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Monday, July 26, 2010

Reach for the Sky

Saturday marked the beginning of our three week stay at a hotel while our wood floors are being replaced and hall and living room are being retextured and painted.  I'm thrilled!  I can't until all the work is done and it feels like a new house.  (I'm even more thrilled that insurance is paying of it since we had a water leak in our A/C.)

Anyway, while there's not a whole lot to do during nap-time around here at the hotel, Michael and I had a lengthy conversation about something that had been on my mind recently.  I just remembered on Thursday that my theatre teacher's certification renewal is due at the end of September, and I still have a bit of continuing education to do - not much, but enough.  Then on Saturday when we were moving all of our stuff into our large dining room from the closets and rooms Michael accidentally broke this group production picture that all of the kids from my classes signed gave me when my student teaching was over.  We did a production of Stage Door, and it was just all too symbolic and weird that the picture (just the glass, actually) got broken.

When it broke, all of my fears of failure came rushing to slap me in the face.  I was never able to land a job teaching theatre (well, I did have one offer, but it was a 45 minute drive for not much money, which in hindsight I probably should have taken for the experience).  And at each interview that I went on I was reminded that this profession wasn't suited for me - not because I wasn't smart or talented or able or didn't love it but because I simply didn't have the resume.

So Michael and I dug deeper as to the reason I got the certification in the first place.  First of all, I got a degree in a business (film) that is not suited for family life, which I was fine with until I ended up getting married way sooner than I expected (I imagined 30-ish, and I got married at 23) and ended up wanting to be a stay at home mom, which I didn't expect.  So I thought, 'What can I do that will still use my degree and casting experience that is more suitable to family life?'  Teaching high school theatre was my answer (completely forgetting about after school rehearsals).

So I went back to school (after I already graduated with my film degree) to get a minor in theatre, but I still didn't have time to be in any productions.  Then I went to grad school to get my secondary teacher's certification and did my student teaching.  All of that took a year and 12 weeks.  It wasn't that hard because I'm pretty smart and a fairly decent student; it was the easy part.  So I did everything that I needed to do to be able to get certified to teach, but the one most important thing I didn't do was ask myself, 'What does it take to be a successful theatre teacher?' My answer should have been, 'To have a lot of experience in theatre production (not film) and be able to share insight from those experiences with students.'  I thought that my film experience would translate well enough, but it just didn't.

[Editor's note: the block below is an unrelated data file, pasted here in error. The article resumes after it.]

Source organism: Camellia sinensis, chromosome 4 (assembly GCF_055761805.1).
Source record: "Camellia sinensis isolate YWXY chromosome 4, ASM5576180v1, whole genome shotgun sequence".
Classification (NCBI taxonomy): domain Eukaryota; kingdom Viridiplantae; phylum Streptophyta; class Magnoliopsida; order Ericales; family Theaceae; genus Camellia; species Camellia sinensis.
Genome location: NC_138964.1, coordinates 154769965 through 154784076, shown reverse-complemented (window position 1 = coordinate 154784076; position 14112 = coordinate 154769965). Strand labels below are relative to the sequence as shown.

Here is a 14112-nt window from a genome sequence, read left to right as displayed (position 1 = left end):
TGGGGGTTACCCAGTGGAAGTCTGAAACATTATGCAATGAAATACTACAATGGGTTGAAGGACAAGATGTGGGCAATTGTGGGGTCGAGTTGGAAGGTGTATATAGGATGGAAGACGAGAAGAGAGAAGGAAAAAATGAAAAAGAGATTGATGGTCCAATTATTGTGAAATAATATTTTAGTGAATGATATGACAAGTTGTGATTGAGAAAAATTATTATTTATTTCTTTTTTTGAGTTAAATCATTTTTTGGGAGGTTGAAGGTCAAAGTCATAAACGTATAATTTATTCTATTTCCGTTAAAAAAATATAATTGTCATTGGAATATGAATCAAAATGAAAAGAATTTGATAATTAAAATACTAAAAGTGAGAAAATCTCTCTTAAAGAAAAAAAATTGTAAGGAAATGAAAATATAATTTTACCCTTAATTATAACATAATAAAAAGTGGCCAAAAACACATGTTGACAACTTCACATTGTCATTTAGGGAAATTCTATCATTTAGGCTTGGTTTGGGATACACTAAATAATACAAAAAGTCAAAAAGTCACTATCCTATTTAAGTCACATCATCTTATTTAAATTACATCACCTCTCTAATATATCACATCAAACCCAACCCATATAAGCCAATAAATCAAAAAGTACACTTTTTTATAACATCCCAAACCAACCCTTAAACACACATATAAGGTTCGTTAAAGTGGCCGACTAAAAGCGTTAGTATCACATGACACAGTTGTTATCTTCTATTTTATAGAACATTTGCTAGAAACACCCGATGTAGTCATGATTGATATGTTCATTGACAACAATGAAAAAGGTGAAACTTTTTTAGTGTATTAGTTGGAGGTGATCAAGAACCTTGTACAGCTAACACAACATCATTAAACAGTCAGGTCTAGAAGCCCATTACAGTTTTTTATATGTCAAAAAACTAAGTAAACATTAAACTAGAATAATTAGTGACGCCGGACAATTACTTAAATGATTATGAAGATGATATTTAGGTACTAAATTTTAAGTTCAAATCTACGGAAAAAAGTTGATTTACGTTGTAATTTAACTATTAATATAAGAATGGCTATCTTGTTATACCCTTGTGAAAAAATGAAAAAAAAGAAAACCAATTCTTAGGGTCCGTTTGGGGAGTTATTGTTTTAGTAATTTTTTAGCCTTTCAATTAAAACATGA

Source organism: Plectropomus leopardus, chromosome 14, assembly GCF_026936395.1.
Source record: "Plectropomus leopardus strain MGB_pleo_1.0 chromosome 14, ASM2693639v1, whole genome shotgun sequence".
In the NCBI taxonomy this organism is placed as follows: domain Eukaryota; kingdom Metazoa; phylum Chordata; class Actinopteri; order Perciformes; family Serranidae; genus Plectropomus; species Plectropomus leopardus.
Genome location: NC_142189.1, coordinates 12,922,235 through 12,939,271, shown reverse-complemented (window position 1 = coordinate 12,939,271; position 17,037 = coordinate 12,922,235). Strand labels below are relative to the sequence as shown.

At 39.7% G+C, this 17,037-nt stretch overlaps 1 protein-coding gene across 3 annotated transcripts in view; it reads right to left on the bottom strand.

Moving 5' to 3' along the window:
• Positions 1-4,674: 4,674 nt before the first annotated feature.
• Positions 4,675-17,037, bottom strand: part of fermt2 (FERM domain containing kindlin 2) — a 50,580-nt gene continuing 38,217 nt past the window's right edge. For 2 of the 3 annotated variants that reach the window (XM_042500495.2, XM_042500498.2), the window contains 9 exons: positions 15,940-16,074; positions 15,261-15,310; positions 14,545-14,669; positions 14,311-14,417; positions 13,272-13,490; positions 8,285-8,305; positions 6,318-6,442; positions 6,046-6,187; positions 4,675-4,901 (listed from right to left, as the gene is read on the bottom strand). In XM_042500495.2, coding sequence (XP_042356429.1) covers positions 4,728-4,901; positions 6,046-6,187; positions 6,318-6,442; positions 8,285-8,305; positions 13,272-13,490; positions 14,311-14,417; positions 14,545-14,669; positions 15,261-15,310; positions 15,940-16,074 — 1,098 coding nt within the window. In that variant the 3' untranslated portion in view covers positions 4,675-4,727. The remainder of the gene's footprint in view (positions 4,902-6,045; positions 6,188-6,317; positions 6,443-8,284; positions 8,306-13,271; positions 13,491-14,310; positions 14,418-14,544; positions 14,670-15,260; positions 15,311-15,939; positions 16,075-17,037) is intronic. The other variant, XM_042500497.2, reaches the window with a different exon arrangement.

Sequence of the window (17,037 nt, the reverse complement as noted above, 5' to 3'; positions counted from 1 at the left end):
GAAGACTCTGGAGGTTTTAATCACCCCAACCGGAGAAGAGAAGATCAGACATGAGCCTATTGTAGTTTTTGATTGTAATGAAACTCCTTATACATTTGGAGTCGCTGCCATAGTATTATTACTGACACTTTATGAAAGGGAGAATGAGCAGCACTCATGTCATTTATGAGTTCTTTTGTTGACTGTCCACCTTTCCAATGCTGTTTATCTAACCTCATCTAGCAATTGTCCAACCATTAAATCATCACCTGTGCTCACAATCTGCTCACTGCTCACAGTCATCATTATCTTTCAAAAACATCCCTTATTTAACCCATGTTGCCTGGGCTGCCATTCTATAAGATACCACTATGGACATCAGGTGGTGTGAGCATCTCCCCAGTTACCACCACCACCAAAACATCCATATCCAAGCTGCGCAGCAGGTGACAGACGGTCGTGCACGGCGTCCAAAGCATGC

We talked about what I would do differently if I could go back and have a do-over, which was good to think of for when the kids don't need me at home anymore.  We came up with a pretty good solution, I think.  First we talked about doing things in a creative environment that would make me happy but that weren't so specific as film and theatre.

But the coolest solution we thought of, I think, is saying, "Okay, here's $X.  Now go make at least 20% more out of it."  That way this risk of deluding myself is very low if I start out small.  Say I make something for $100, and try to sell it for $120, and it ends up tanking and no one wants it.  Well, at least the risk was only $100, and I didn't go to school for a year and a quarter and spend a ton of money on tuition and books.  The idea is not confined to selling stuff; there are lots of ways of investing money to make money, so I'm really excited about discovering what might work for me to be the most profitable and fulfilling for me and our family.  I have quite a while to figure it out.  I plan to stay home with the kids for the long haul.

Live and learn, I guess (I think I say that a lot).  When I think of my teaching certification I still get a sense of failure, but I think I was just a bit misguided and deluded and young.  Oh well.  **sigh**  Now to start my day.  Life goes on.  ;-)


  1. Staying home sometimes is so hard. I see all of my friends who are moving on up in the world and continuing on with their careers and i feel like i went backwards when i gave mine up to stay home... I have so many "plans" for when the babies no longer need me... I hope you follow all of your dreams and accomplish what you want... and when we start to think about all of the what ifs of what our life might have been just think about what our kids lives are going to be instead.

    You have such an adorable blog! I love the look!


    Ps: I announced a new give away this morning!!! Feel free to check it out!

  2. Thanks for the comment, Lauren! It is tempting to feel a little "less than" when I'm talking to my working mom friends. But then I slap myself back into reality because I believe in what I'm doing SOOOOO much. The investment I'm making into my family is truly priceless.

    But thinking into the future when the kids don't need me at home, I really like the idea of a career or investment growing organically out of something that I love to do. We'll see where that leads! I have quite a while to see. :)


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